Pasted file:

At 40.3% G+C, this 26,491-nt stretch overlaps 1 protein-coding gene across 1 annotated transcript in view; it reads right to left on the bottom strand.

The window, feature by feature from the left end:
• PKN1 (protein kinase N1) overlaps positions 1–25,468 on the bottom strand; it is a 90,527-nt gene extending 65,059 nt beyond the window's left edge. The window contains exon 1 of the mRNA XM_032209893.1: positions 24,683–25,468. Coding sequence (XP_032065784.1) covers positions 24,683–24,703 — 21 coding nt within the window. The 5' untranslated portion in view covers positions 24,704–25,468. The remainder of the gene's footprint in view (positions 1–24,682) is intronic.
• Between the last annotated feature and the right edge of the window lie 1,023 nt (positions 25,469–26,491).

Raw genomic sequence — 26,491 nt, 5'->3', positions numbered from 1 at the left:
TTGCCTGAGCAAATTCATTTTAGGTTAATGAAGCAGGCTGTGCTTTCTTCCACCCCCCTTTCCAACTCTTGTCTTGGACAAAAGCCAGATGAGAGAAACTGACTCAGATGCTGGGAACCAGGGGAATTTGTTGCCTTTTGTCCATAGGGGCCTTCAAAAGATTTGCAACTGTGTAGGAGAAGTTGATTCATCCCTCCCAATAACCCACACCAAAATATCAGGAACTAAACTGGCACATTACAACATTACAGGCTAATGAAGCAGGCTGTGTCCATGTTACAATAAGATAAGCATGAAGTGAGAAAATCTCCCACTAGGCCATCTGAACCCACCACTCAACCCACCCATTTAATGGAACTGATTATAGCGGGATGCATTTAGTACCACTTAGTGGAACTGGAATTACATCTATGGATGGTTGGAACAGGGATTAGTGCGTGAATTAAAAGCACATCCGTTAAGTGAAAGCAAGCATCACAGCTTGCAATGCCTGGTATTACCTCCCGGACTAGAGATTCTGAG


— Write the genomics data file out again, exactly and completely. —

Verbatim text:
At 40.3% G+C, this 26,491-nt stretch overlaps 1 protein-coding gene across 1 annotated transcript in view; it reads right to left on the bottom strand.

The window, feature by feature from the left end:
• PKN1 (protein kinase N1) overlaps positions 1–25,468 on the bottom strand; it is a 90,527-nt gene extending 65,059 nt beyond the window's left edge. The window contains exon 1 of the mRNA XM_032209893.1: positions 24,683–25,468. Coding sequence (XP_032065784.1) covers positions 24,683–24,703 — 21 coding nt within the window. The 5' untranslated portion in view covers positions 24,704–25,468. The remainder of the gene's footprint in view (positions 1–24,682) is intronic.
• Between the last annotated feature and the right edge of the window lie 1,023 nt (positions 25,469–26,491).

Raw genomic sequence — 26,491 nt, 5'->3', positions numbered from 1 at the left:
TTGCCTGAGCAAATTCATTTTAGGTTAATGAAGCAGGCTGTGCTTTCTTCCACCCCCCTTTCCAACTCTTGTCTTGGACAAAAGCCAGATGAGAGAAACTGACTCAGATGCTGGGAACCAGGGGAATTTGTTGCCTTTTGTCCATAGGGGCCTTCAAAAGATTTGCAACTGTGTAGGAGAAGTTGATTCATCCCTCCCAATAACCCACACCAAAATATCAGGAACTAAACTGGCACATTACAACATTACAGGCTAATGAAGCAGGCTGTGTCCATGTTACAATAAGATAAGCATGAAGTGAGAAAATCTCCCACTAGGCCATCTGAACCCACCACTCAACCCACCCATTTAATGGAACTGATTATAGCGGGATGCATTTAGTACCACTTAGTGGAACTGGAATTACATCTATGGATGGTTGGAACAGGGATTAGTGCGTGAATTAAAAGCACATCCGTTAAGTGAAAGCAAGCATCACAGCTTGCAATGCCTGGTATTACCTCCCGGACTAGAGATTCTGAG